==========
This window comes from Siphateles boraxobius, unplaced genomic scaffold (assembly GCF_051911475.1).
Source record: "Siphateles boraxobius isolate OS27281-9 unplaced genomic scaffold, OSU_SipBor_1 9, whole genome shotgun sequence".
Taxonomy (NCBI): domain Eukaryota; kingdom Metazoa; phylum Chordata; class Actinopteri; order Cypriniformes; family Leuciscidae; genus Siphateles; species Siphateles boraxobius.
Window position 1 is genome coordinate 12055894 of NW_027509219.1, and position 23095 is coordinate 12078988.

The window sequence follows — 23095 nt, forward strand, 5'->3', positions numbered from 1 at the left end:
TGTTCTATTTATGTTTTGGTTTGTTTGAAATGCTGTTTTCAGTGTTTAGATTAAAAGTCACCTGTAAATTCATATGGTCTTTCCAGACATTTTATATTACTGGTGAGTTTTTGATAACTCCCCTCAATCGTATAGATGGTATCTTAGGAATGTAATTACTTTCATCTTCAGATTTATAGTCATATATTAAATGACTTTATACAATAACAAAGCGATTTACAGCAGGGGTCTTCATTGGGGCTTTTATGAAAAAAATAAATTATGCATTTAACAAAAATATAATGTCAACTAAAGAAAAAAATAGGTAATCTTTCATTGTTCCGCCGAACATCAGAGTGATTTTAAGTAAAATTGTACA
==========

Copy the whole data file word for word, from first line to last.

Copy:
This window comes from Siphateles boraxobius, unplaced genomic scaffold (assembly GCF_051911475.1).
Source record: "Siphateles boraxobius isolate OS27281-9 unplaced genomic scaffold, OSU_SipBor_1 9, whole genome shotgun sequence".
Taxonomy (NCBI): domain Eukaryota; kingdom Metazoa; phylum Chordata; class Actinopteri; order Cypriniformes; family Leuciscidae; genus Siphateles; species Siphateles boraxobius.
Window position 1 is genome coordinate 12055894 of NW_027509219.1, and position 23095 is coordinate 12078988.

The window sequence follows — 23095 nt, forward strand, 5'->3', positions numbered from 1 at the left end:
TGTTCTATTTATGTTTTGGTTTGTTTGAAATGCTGTTTTCAGTGTTTAGATTAAAAGTCACCTGTAAATTCATATGGTCTTTCCAGACATTTTATATTACTGGTGAGTTTTTGATAACTCCCCTCAATCGTATAGATGGTATCTTAGGAATGTAATTACTTTCATCTTCAGATTTATAGTCATATATTAAATGACTTTATACAATAACAAAGCGATTTACAGCAGGGGTCTTCATTGGGGCTTTTATGAAAAAAATAAATTATGCATTTAACAAAAATATAATGTCAACTAAAGAAAAAAATAGGTAATCTTTCATTGTTCCGCCGAACATCAGAGTGATTTTAAGTAAAATTGTACA